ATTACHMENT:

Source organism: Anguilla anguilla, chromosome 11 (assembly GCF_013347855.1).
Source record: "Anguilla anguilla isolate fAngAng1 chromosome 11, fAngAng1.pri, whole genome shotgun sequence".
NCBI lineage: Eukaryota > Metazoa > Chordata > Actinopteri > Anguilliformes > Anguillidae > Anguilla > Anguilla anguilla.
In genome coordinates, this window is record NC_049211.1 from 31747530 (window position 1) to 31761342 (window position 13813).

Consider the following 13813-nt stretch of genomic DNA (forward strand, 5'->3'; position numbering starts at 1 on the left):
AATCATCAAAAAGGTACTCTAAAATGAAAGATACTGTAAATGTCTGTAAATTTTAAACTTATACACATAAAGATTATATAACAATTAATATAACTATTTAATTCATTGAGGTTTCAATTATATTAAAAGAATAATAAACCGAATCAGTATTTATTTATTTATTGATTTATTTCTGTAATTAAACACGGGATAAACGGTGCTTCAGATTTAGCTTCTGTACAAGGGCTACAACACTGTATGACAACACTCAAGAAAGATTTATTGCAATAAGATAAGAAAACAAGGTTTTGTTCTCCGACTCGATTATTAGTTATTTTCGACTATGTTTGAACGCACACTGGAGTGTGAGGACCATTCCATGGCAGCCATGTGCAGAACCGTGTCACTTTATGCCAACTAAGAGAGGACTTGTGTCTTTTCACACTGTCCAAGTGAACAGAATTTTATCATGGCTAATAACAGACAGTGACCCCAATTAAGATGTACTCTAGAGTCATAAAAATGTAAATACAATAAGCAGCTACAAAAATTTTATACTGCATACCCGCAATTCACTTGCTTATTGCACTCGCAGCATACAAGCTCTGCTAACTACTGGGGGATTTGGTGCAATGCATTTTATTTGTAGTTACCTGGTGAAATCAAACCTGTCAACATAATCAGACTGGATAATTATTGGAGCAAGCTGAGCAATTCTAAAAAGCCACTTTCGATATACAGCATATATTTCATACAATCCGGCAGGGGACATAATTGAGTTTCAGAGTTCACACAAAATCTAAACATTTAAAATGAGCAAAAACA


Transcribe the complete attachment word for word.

Source organism: Anguilla anguilla, chromosome 11 (assembly GCF_013347855.1).
Source record: "Anguilla anguilla isolate fAngAng1 chromosome 11, fAngAng1.pri, whole genome shotgun sequence".
NCBI lineage: Eukaryota > Metazoa > Chordata > Actinopteri > Anguilliformes > Anguillidae > Anguilla > Anguilla anguilla.
In genome coordinates, this window is record NC_049211.1 from 31747530 (window position 1) to 31761342 (window position 13813).

Consider the following 13813-nt stretch of genomic DNA (forward strand, 5'->3'; position numbering starts at 1 on the left):
AATCATCAAAAAGGTACTCTAAAATGAAAGATACTGTAAATGTCTGTAAATTTTAAACTTATACACATAAAGATTATATAACAATTAATATAACTATTTAATTCATTGAGGTTTCAATTATATTAAAAGAATAATAAACCGAATCAGTATTTATTTATTTATTGATTTATTTCTGTAATTAAACACGGGATAAACGGTGCTTCAGATTTAGCTTCTGTACAAGGGCTACAACACTGTATGACAACACTCAAGAAAGATTTATTGCAATAAGATAAGAAAACAAGGTTTTGTTCTCCGACTCGATTATTAGTTATTTTCGACTATGTTTGAACGCACACTGGAGTGTGAGGACCATTCCATGGCAGCCATGTGCAGAACCGTGTCACTTTATGCCAACTAAGAGAGGACTTGTGTCTTTTCACACTGTCCAAGTGAACAGAATTTTATCATGGCTAATAACAGACAGTGACCCCAATTAAGATGTACTCTAGAGTCATAAAAATGTAAATACAATAAGCAGCTACAAAAATTTTATACTGCATACCCGCAATTCACTTGCTTATTGCACTCGCAGCATACAAGCTCTGCTAACTACTGGGGGATTTGGTGCAATGCATTTTATTTGTAGTTACCTGGTGAAATCAAACCTGTCAACATAATCAGACTGGATAATTATTGGAGCAAGCTGAGCAATTCTAAAAAGCCACTTTCGATATACAGCATATATTTCATACAATCCGGCAGGGGACATAATTGAGTTTCAGAGTTCACACAAAATCTAAACATTTAAAATGAGCAAAAACA